Hiking along the Fraser River, Lillooet, Photo Destination BC Blake Jorgenson
Lillooet is a community along the Fraser River in the Sea to Sky Country region of Vancouver, Coast & Mountains. The area typically has a dry climate with an average of only 329.5 millimeters (13 in) or precipitation annually. A long growing season once provided the region with prolific market gardens and bountiful orchard produce. It is considered to be one of “Canada’s Hot Spots” on a daily basis in the Summer. The region has a beautiful natural landscape with many trails for hiking, and lakes for fishing and boating.
One of the prime attractions of the area is the Lillooet Museum and Visitor Centre which sits at the former location of a well-known Anglican Church, and houses artifacts and relics from the Gold Rush era, as well as a re-creation of Ma Murray’s old news office. Another is the Miyazaki Heritage House, a stately home built in the 1890s era by the Gold Commissioner Caspar Phair. In the 1940s it became the residence of Dr. Masajiro Miyazaki, a distinguished leader of the Japanese-Canadian Community, and one of two Lillooet residents named to the order of Canada (Margret ‘Ma’ Murray being the other).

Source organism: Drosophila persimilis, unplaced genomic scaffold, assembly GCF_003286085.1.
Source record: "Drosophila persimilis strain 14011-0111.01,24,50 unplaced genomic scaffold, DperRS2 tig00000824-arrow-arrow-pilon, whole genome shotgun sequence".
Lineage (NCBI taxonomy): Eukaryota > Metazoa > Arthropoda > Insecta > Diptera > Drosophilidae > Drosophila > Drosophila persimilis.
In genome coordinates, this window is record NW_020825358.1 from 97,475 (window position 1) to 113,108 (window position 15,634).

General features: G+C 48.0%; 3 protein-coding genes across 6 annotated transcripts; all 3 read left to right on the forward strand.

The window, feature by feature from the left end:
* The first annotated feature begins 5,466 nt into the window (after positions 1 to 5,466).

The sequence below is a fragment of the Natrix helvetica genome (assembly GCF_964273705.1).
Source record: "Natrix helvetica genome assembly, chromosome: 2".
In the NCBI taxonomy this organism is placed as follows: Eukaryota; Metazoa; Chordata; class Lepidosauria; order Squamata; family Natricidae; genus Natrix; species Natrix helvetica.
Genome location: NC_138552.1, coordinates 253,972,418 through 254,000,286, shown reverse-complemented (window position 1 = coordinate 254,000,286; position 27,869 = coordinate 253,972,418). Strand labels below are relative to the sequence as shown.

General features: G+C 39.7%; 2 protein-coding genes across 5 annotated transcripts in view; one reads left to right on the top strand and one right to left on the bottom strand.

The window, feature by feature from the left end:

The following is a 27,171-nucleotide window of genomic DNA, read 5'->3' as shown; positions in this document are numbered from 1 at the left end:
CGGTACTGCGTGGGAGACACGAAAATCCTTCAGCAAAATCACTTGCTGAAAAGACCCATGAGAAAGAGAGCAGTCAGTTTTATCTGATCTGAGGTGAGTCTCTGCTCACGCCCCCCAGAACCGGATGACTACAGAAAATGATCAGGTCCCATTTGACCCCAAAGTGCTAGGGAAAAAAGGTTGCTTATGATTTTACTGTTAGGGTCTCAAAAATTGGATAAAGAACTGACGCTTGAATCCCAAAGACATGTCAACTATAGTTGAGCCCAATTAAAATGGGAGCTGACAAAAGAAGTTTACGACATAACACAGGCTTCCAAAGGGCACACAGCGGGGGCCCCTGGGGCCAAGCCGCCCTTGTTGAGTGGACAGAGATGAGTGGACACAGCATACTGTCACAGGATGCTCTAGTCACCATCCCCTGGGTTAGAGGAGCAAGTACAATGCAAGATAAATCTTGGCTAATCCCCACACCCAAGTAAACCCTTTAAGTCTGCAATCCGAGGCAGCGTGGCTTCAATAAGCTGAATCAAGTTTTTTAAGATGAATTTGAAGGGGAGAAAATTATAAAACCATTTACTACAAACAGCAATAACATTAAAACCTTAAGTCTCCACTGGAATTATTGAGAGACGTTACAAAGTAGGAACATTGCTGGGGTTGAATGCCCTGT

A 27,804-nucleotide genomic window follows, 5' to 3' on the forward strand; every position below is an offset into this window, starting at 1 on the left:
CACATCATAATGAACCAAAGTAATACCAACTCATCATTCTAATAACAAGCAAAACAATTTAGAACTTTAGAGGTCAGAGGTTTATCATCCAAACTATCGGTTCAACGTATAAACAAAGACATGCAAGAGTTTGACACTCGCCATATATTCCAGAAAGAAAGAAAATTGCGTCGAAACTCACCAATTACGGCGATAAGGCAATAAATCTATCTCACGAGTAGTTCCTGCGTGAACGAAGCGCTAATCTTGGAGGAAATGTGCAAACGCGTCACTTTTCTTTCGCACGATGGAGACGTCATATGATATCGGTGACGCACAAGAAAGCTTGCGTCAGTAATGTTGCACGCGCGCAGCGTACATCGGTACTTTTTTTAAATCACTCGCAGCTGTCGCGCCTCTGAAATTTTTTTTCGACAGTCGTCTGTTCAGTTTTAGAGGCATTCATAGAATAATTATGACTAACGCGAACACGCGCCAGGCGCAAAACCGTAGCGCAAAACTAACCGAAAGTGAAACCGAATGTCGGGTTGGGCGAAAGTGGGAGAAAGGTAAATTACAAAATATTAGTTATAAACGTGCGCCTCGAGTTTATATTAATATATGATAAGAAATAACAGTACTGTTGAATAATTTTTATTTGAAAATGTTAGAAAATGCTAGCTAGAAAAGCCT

Lillooet is located 252 km (151 mi) northeast of Vancouver via Highway 99 through Whistler, or 324 km (200 mi) east on the Trans Canada Highway 1 and north on Highway 12. Driving from the east Lillooet is 170 km (106 mi) west of Kamloops via Highway 97 and Highway 99.
Dreams of glorious riches brought thousands into Lillooet during the Cariboo Gold Rush of the 1850s and 1860s, transforming the area into a boomtown with 13 saloons and 25 licensed premises. Lillooet became the largest North American centre west of Chicago, second only to San Francisco. The first trail to the Cariboo gold fields, known as the Cariboo Wagon Road, came through here. Lillooet residents still consider their town “Mile 0” on the Cariboo Wagon Road, and many towns along the Cariboo Highway are referred to by their distance north from this trail.
Today, residents are very proud of their heritage and visitors can explore the unique history throughout the community.